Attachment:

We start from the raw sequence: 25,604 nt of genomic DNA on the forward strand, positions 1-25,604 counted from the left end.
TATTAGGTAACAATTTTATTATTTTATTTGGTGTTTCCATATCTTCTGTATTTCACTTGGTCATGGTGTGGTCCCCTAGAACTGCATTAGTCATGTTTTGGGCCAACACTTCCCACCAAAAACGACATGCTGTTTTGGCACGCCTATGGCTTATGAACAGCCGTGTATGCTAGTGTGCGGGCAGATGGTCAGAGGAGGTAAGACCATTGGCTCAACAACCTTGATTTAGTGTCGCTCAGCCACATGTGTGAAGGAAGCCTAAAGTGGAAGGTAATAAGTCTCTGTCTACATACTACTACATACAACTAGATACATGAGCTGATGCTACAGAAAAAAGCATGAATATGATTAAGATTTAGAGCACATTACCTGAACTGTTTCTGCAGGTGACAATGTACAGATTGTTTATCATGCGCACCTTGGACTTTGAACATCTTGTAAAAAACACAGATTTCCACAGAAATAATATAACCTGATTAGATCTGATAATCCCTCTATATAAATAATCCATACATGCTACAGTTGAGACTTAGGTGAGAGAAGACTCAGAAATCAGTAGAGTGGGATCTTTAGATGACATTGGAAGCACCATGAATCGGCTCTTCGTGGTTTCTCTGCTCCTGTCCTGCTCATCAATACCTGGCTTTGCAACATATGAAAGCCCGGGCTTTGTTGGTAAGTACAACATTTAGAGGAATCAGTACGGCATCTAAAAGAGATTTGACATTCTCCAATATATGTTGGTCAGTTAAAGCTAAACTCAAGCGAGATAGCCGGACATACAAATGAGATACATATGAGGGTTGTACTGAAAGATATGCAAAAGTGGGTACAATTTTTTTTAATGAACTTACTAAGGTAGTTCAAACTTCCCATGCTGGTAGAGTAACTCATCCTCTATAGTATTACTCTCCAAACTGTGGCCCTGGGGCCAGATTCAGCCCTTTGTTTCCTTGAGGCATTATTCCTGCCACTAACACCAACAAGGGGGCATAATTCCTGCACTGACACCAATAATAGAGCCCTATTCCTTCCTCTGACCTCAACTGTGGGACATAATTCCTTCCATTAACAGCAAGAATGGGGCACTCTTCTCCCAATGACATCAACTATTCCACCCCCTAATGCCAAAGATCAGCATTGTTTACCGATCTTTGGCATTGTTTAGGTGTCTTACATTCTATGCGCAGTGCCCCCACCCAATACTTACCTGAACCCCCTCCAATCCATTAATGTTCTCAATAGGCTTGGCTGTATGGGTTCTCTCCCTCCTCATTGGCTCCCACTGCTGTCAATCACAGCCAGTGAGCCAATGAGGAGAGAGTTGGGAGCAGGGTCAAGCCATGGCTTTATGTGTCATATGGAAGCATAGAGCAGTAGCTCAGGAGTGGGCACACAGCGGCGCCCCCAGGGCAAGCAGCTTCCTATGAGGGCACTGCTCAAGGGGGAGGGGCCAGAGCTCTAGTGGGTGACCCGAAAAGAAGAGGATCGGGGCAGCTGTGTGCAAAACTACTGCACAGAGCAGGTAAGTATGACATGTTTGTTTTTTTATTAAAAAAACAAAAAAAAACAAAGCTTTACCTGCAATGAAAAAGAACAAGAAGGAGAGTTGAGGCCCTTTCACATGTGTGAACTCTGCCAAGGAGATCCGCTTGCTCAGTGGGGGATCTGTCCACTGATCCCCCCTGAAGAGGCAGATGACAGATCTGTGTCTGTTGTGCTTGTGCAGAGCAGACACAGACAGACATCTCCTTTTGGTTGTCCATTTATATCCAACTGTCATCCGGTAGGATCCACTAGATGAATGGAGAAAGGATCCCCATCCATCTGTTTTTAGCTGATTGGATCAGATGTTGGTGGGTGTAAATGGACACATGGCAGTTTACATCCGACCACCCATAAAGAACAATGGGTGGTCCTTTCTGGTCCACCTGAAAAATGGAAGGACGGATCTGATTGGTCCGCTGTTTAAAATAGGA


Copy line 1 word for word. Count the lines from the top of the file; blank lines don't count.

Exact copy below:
We start from the raw sequence: 25,604 nt of genomic DNA on the forward strand, positions 1-25,604 counted from the left end.